Orvis, an outdoors store in Biltmore Village, hosts “Fly Fishing 101” every Saturday and Sunday, rain or shine. And I mean rain or shine. The Sunday I went, the rain poured down so hard that, had we waited long enough, there would have been a fishable lake covering the grassy area where we practiced casting.
I have fished before — the easy type of fishing where all you do is stick a night crawler on the hook, press a button to throw the line and then let go when you want it to stop. Then you wait and wait some more until you’ve almost lost your patience, hoping a fish finds your worm delicious enough to bite.
Patience is not something I excel at though, and the immediacy of the Internet, smart phones and Netflix has probably made it worse. I still remember sitting in a canoe with my Papa (my dad’s dad), the same person that introduced me to “The River Runs Through It.” I was paddling as if I heard banjos, trying to catch up with the group who seemed leagues ahead. He told me to stop, look around and take in the surroundings —and in a bigger way, not to concern myself with what others were doing but to soak up the moment.
Fishing is the epitome of that. After casting a line, there is nothing to do but sit and wait. But again, when I signed up for the fly fishing class at Orvis, I was thinking about Brad Pitt. Plus, fly fishing seemed to contain some level of skill that I would no doubt find I lacked once gripping the fishing pole.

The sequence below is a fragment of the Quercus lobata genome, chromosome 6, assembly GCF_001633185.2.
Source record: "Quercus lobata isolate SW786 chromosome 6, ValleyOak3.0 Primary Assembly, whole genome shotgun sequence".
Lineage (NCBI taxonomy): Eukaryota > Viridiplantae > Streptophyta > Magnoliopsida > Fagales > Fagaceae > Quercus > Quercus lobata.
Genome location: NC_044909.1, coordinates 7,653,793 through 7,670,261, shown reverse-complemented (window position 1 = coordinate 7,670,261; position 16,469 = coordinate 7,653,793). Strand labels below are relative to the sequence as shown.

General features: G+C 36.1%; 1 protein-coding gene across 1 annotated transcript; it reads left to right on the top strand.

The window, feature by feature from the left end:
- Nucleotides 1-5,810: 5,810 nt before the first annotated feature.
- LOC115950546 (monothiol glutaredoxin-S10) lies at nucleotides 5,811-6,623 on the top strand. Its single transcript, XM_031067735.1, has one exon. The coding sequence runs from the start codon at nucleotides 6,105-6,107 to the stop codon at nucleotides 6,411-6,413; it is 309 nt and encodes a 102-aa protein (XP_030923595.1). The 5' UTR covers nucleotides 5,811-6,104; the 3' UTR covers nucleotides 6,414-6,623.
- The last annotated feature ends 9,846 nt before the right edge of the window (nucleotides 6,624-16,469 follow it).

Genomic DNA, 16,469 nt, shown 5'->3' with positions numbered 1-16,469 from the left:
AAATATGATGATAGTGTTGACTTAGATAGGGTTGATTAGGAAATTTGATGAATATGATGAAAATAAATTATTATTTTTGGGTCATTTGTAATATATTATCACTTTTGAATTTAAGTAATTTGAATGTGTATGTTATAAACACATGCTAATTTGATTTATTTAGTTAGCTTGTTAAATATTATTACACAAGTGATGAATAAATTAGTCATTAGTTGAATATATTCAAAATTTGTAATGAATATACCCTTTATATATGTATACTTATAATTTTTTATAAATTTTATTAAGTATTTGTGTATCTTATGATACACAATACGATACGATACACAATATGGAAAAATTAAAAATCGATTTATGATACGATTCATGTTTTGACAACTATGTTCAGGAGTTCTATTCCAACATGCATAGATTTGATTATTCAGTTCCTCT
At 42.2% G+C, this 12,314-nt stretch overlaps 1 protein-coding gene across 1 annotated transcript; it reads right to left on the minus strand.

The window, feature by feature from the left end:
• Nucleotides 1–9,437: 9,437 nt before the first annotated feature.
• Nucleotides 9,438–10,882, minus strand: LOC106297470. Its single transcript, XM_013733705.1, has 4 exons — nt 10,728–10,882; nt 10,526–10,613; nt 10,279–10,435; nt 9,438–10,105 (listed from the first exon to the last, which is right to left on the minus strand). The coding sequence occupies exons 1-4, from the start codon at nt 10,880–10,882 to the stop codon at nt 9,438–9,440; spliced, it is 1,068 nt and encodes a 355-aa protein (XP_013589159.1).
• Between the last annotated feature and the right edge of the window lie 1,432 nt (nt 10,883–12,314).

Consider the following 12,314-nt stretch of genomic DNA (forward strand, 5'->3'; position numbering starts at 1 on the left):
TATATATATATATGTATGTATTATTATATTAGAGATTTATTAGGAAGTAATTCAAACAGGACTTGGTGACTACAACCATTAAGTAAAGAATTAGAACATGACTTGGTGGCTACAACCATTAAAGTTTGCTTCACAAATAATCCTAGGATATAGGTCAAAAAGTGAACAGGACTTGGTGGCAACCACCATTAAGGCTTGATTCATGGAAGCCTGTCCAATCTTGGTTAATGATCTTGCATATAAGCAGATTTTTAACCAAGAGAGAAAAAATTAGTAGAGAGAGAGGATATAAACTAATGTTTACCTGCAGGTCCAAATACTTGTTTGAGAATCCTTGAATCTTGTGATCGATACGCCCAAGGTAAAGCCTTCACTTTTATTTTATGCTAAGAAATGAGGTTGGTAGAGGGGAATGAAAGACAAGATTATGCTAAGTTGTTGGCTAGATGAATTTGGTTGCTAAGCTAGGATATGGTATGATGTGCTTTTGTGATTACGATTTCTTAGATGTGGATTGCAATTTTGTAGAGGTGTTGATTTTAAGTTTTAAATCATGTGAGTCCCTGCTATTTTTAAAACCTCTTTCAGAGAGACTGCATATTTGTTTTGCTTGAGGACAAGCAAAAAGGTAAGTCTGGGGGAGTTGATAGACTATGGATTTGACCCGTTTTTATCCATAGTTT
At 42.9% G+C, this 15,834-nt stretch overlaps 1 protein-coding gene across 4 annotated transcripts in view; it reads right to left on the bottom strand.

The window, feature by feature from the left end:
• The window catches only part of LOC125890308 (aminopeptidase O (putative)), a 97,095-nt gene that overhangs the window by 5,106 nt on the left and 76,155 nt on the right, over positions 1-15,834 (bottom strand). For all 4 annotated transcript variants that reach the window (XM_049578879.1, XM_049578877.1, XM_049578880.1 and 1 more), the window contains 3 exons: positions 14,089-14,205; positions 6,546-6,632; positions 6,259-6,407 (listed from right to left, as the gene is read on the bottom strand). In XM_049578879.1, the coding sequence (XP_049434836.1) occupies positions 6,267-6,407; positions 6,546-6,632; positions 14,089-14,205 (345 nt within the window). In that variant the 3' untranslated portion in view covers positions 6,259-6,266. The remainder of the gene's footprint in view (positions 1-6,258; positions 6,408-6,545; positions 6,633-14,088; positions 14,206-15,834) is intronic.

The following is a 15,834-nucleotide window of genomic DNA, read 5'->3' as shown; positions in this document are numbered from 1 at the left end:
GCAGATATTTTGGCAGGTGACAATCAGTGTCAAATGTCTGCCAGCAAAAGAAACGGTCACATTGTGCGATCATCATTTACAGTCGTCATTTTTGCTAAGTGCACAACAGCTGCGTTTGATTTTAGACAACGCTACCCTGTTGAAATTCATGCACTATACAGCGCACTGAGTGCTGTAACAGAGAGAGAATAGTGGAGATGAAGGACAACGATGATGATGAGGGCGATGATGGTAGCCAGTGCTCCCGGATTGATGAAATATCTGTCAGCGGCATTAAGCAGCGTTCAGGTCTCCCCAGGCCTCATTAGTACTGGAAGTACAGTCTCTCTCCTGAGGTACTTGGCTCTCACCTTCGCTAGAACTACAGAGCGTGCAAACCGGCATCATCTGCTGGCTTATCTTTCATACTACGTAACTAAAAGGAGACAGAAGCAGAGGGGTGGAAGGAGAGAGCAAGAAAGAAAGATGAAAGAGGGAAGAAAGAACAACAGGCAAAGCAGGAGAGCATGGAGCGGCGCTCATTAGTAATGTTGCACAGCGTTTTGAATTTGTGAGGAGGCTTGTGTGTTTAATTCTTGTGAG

I haven’t fished in a while. My greatest achievement is catching a bluegill, which, for those that don’t know, are pretty small. I ate it proudly anyway. My greatest almost accomplishment is nearly catching a leaping carp with a net only. Now that would be an impressive story, so let’s pretend it actually happened.
Now I’m just getting on tangents. The class itself was a great beginner’s course, but it was also a nice refresher for people who have fly fished before. The first half we learned basic knots needed — the clinch knot and surgeon’s knot, which I was informed is not actually used by surgeons. Even the family of four paired with me, who have fly fished before, were enjoying themselves, tying knots and asking about rods and reels.
But then the real test came. Going out in what was then the pouring rain to learn the art of casting. In theory, it was easy, but then again, isn’t everything?
Reel out about 15 feet of line, pull your arm behind you, stop long enough for the line to straighten out behind you, throw the line forward and stop. If all goes right, the line would land near straight in front of you.
The most challenging part was moving fluidly and softly because of the necessary abrupt stop that fly fishers must make when pulling the pole behind their head and again when sending it forward into the water. How can you adequately slam on the brakes without gunning it first?
Our instructors tested our skills by setting up a well-stocked gathering of black, wooden fish covered in Velcro. With another piece of Velcro attached to the end of a pole, we took turns casting our lot. And unlike some days on the river, we all ended up winners.